Page 145 - UCT Research Report 2011

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Research groupings
associated with this theme
Albertina and Walter Sisulu
Institute of Ageing in Africa
The Albertina and Walter Sisulu Institute of Ageing in
Africa is a cross-disciplinary group within the Department
of Medicine in the Faculty of Health Sciences and
incorporates the divisions of Geriatric Medicine,
Geriatric Neuropsychology, Geriatric Neurosciences,
Geriatric Psychiatry, and a Gerontology programme.
The institute strives to be an academic and research
centre of excellence that addresses critical issues of
ageing in Africa, and serves as a catalyst for local,
national, and regional expertise and a focal point for
the development of research services and training.
Its mission is achieved through inter-disciplinary and
cross-national partnerships and research collaboration,
human resource development, and policy information in
the national context and on the African continent. Areas
in which research projects are currently conducted
at the institute include physical, cognitive and social
functioning, and quality of life; vascular risk factors and
stroke; falls in older persons and quality of care; and
dementia and risk factors for cognitive disorders.
Director: Dr S. Kalula
MRC/UCT Human Genetics
Research Unit
The group’s current focus is on the genetics of
colorectal cancer, inherited forms of blindness, and
neuropsychiatric diseases. Recent breakthroughs
include identifying the genetic basis of retinitis
pigmentosa and developing therapeutics to stem loss
of vision in individuals shown to carry the disease-
causing mutation. A greater effort is being put into
engaging with high throughput technologies and the
mapping of genes for common chronic disorders.
Director: Professor R. Ramesar
MRC/UCT Medical Imaging
Research Unit
The mandate of the Medical Imaging Research Unit
(MIRU) is to conduct world-class research in medical
imaging that specifically addresses the healthcare
needs of Africa. Although located in the Western Cape,
the MIRU sees itself as a national facility, with the
responsibility of providing an imaging platform that
is available to the wider research community in the
country. Its research focuses on the role of medical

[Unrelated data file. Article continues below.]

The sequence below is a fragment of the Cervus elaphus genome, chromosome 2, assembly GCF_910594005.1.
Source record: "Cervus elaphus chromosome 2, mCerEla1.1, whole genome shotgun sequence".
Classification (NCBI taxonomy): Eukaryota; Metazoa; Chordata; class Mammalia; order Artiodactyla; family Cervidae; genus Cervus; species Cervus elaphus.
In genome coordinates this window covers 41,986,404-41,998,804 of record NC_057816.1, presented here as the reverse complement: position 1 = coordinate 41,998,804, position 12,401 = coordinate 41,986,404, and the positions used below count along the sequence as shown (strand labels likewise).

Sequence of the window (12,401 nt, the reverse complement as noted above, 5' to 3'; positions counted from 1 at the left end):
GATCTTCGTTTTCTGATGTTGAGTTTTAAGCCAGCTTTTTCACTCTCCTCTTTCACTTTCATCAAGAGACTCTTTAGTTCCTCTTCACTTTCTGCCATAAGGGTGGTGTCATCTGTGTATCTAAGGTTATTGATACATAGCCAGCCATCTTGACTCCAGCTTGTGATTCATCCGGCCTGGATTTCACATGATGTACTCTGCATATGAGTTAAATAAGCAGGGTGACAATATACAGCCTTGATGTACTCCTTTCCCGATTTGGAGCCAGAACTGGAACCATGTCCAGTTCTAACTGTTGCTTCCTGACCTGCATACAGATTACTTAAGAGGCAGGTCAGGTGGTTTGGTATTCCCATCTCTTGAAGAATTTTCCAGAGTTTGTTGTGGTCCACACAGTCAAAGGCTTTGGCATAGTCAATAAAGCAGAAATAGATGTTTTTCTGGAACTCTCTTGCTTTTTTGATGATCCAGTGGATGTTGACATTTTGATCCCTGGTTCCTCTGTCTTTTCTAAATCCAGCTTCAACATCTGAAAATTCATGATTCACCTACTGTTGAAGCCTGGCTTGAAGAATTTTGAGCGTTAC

imaging in addressing problems such as trauma,
cancer, tuberculosis, HIV/AIDS, neuromuscular
disorders, cardiovascular disease, and alcohol abuse;
all of which pose serious threats to public health
in South Africa. In addition to using established
techniques to address local healthcare needs, the
MIRU is developing novel imaging methods, in areas
such as magnetic resonance imaging, mammography,
and microscopy, which are appropriate for our national
context but that will also find application in the rest
of the world. The unit has strong collaborative links
with Western Cape hospitals, the local medical device
industry, and international institutions.
Director: Associate Professor T. Douglas
Sandy and Joe Jacobson, from Wayne State University
(USA) and Emeritus Professor Chris Molteno from
UCT, have followed the cohort closely, capturing a
rich history, including how much the mothers drank
at different stages during their pregnancy. For the
past three years, these and other children have been
scanned on numerous occasions, while doing functional
tests and the findings are yielding interesting insights
into foetal alcohol syndrome.
“We have found, for instance, that the parts of the brain
that healthy children and normal adults would use for
maths processing – a region that also handles other
functions – does not work well in children with foetal
alcohol syndrome. What we are seeing is that they use
the whole brain instead, compensating for those parts
that do not work,” says Associate Professor Meintjes.
Another study is currently being undertaken to look into
the protective effects of maternal choline (an essential
nutrient) supplementation on foetal development. It has
been shown that choline, given to pregnant rats, actually
protected the foetus. As such, a new study involving
infant imaging will test these protective attributes in
human subjects, to establish if it has significant impact
on babies born to alcoholic mothers.
brain behaviour